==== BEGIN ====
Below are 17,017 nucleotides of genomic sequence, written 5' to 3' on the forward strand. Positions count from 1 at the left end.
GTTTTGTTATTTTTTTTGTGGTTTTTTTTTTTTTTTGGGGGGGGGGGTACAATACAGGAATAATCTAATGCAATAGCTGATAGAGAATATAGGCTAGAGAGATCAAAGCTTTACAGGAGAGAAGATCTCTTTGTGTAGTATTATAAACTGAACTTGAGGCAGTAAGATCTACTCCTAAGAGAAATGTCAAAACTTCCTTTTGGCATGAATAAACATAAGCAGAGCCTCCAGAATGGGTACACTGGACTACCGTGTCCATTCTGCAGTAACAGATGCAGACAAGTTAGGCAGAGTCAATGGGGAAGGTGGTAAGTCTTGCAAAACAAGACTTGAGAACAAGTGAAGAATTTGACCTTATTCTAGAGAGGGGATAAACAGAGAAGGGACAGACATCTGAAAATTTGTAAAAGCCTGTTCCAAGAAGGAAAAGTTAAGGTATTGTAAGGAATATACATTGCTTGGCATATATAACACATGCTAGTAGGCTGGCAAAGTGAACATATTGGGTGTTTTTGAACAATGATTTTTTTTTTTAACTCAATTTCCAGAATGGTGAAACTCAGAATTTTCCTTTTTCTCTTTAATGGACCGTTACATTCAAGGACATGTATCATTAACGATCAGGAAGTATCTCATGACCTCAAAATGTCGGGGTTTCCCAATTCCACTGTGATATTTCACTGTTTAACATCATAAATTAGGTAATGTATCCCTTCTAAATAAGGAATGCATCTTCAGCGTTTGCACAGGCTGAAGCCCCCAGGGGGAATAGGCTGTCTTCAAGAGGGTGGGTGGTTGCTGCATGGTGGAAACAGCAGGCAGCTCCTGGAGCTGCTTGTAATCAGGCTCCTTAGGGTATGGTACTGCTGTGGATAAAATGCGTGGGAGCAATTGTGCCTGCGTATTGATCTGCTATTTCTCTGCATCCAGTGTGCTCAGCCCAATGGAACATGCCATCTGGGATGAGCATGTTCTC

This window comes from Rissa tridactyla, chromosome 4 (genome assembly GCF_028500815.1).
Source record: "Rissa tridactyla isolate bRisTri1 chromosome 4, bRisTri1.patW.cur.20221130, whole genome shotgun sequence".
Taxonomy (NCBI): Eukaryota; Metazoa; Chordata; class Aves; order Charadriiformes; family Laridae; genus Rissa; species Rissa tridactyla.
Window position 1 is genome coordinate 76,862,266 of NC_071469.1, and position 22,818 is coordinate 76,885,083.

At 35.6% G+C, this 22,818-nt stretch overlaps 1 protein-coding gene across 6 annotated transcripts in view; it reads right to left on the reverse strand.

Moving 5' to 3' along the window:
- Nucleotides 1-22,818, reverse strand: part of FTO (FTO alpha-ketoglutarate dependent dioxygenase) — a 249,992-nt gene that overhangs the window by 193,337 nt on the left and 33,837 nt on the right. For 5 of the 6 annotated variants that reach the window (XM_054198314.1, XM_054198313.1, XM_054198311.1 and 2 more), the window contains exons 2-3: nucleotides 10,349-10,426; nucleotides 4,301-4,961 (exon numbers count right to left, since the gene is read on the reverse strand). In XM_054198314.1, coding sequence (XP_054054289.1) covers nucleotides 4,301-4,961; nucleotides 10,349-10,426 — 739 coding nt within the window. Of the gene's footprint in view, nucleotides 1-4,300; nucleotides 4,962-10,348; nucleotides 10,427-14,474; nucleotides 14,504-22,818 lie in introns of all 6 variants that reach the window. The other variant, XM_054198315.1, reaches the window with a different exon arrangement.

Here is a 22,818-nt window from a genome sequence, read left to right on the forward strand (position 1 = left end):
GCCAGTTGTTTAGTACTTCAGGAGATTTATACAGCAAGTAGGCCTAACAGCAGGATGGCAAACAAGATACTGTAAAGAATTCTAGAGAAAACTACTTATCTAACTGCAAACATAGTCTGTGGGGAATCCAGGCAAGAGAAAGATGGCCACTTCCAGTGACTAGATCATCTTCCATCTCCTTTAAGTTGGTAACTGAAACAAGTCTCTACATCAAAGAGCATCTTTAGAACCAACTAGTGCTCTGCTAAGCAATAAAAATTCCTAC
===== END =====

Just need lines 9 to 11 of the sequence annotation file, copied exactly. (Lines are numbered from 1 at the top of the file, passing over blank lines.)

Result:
- Nucleotides 1-22,818, reverse strand: part of FTO (FTO alpha-ketoglutarate dependent dioxygenase) — a 249,992-nt gene that overhangs the window by 193,337 nt on the left and 33,837 nt on the right. For 5 of the 6 annotated variants that reach the window (XM_054198314.1, XM_054198313.1, XM_054198311.1 and 2 more), the window contains exons 2-3: nucleotides 10,349-10,426; nucleotides 4,301-4,961 (exon numbers count right to left, since the gene is read on the reverse strand). In XM_054198314.1, coding sequence (XP_054054289.1) covers nucleotides 4,301-4,961; nucleotides 10,349-10,426 — 739 coding nt within the window. Of the gene's footprint in view, nucleotides 1-4,300; nucleotides 4,962-10,348; nucleotides 10,427-14,474; nucleotides 14,504-22,818 lie in introns of all 6 variants that reach the window. The other variant, XM_054198315.1, reaches the window with a different exon arrangement.

Here is a 22,818-nt window from a genome sequence, read left to right on the forward strand (position 1 = left end):
GCCAGTTGTTTAGTACTTCAGGAGATTTATACAGCAAGTAGGCCTAACAGCAGGATGGCAAACAAGATACTGTAAAGAATTCTAGAGAAAACTACTTATCTAACTGCAAACATAGTCTGTGGGGAATCCAGGCAAGAGAAAGATGGCCACTTCCAGTGACTAGATCATCTTCCATCTCCTTTAAGTTGGTAACTGAAACAAGTCTCTACATCAAAGAGCATCTTTAGAACCAACTAGTGCTCTGCTAAGCAATAAAAATTCCTAC